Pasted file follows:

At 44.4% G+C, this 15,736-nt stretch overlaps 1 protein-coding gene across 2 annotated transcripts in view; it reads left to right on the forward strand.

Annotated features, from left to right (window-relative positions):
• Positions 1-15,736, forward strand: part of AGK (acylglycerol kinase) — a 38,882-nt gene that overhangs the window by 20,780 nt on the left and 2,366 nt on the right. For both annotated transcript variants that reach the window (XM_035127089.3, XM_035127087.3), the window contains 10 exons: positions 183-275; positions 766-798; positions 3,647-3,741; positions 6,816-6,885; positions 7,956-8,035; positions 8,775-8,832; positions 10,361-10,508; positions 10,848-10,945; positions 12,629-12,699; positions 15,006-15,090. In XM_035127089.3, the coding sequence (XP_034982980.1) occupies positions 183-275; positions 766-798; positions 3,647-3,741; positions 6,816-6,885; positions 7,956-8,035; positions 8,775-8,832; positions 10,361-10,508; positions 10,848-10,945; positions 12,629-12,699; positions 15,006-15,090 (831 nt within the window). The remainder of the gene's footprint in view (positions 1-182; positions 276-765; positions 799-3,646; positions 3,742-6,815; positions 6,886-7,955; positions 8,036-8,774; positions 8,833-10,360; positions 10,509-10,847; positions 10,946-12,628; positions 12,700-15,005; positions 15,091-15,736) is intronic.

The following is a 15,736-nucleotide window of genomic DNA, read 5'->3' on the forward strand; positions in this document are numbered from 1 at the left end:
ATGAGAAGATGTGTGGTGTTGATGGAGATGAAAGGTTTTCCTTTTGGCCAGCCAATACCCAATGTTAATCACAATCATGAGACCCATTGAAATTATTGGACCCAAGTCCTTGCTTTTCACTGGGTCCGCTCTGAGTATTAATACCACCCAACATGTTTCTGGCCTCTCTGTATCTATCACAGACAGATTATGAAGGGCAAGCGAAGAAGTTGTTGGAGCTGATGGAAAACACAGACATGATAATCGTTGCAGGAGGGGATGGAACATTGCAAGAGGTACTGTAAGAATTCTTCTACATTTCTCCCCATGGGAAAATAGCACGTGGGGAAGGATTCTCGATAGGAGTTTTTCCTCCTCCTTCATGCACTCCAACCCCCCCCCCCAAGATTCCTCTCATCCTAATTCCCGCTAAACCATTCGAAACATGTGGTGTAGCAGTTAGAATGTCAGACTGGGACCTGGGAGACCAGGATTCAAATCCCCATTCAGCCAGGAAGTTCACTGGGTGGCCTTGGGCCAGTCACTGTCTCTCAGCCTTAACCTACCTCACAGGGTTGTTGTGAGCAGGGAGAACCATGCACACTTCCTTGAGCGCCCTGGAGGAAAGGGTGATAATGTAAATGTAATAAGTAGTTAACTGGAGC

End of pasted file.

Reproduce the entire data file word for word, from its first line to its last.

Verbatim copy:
At 44.4% G+C, this 15,736-nt stretch overlaps 1 protein-coding gene across 2 annotated transcripts in view; it reads left to right on the forward strand.

Annotated features, from left to right (window-relative positions):
• Positions 1-15,736, forward strand: part of AGK (acylglycerol kinase) — a 38,882-nt gene that overhangs the window by 20,780 nt on the left and 2,366 nt on the right. For both annotated transcript variants that reach the window (XM_035127089.3, XM_035127087.3), the window contains 10 exons: positions 183-275; positions 766-798; positions 3,647-3,741; positions 6,816-6,885; positions 7,956-8,035; positions 8,775-8,832; positions 10,361-10,508; positions 10,848-10,945; positions 12,629-12,699; positions 15,006-15,090. In XM_035127089.3, the coding sequence (XP_034982980.1) occupies positions 183-275; positions 766-798; positions 3,647-3,741; positions 6,816-6,885; positions 7,956-8,035; positions 8,775-8,832; positions 10,361-10,508; positions 10,848-10,945; positions 12,629-12,699; positions 15,006-15,090 (831 nt within the window). The remainder of the gene's footprint in view (positions 1-182; positions 276-765; positions 799-3,646; positions 3,742-6,815; positions 6,886-7,955; positions 8,036-8,774; positions 8,833-10,360; positions 10,509-10,847; positions 10,946-12,628; positions 12,700-15,005; positions 15,091-15,736) is intronic.

The following is a 15,736-nucleotide window of genomic DNA, read 5'->3' on the forward strand; positions in this document are numbered from 1 at the left end:
ATGAGAAGATGTGTGGTGTTGATGGAGATGAAAGGTTTTCCTTTTGGCCAGCCAATACCCAATGTTAATCACAATCATGAGACCCATTGAAATTATTGGACCCAAGTCCTTGCTTTTCACTGGGTCCGCTCTGAGTATTAATACCACCCAACATGTTTCTGGCCTCTCTGTATCTATCACAGACAGATTATGAAGGGCAAGCGAAGAAGTTGTTGGAGCTGATGGAAAACACAGACATGATAATCGTTGCAGGAGGGGATGGAACATTGCAAGAGGTACTGTAAGAATTCTTCTACATTTCTCCCCATGGGAAAATAGCACGTGGGGAAGGATTCTCGATAGGAGTTTTTCCTCCTCCTTCATGCACTCCAACCCCCCCCCCCAAGATTCCTCTCATCCTAATTCCCGCTAAACCATTCGAAACATGTGGTGTAGCAGTTAGAATGTCAGACTGGGACCTGGGAGACCAGGATTCAAATCCCCATTCAGCCAGGAAGTTCACTGGGTGGCCTTGGGCCAGTCACTGTCTCTCAGCCTTAACCTACCTCACAGGGTTGTTGTGAGCAGGGAGAACCATGCACACTTCCTTGAGCGCCCTGGAGGAAAGGGTGATAATGTAAATGTAATAAGTAGTTAACTGGAGC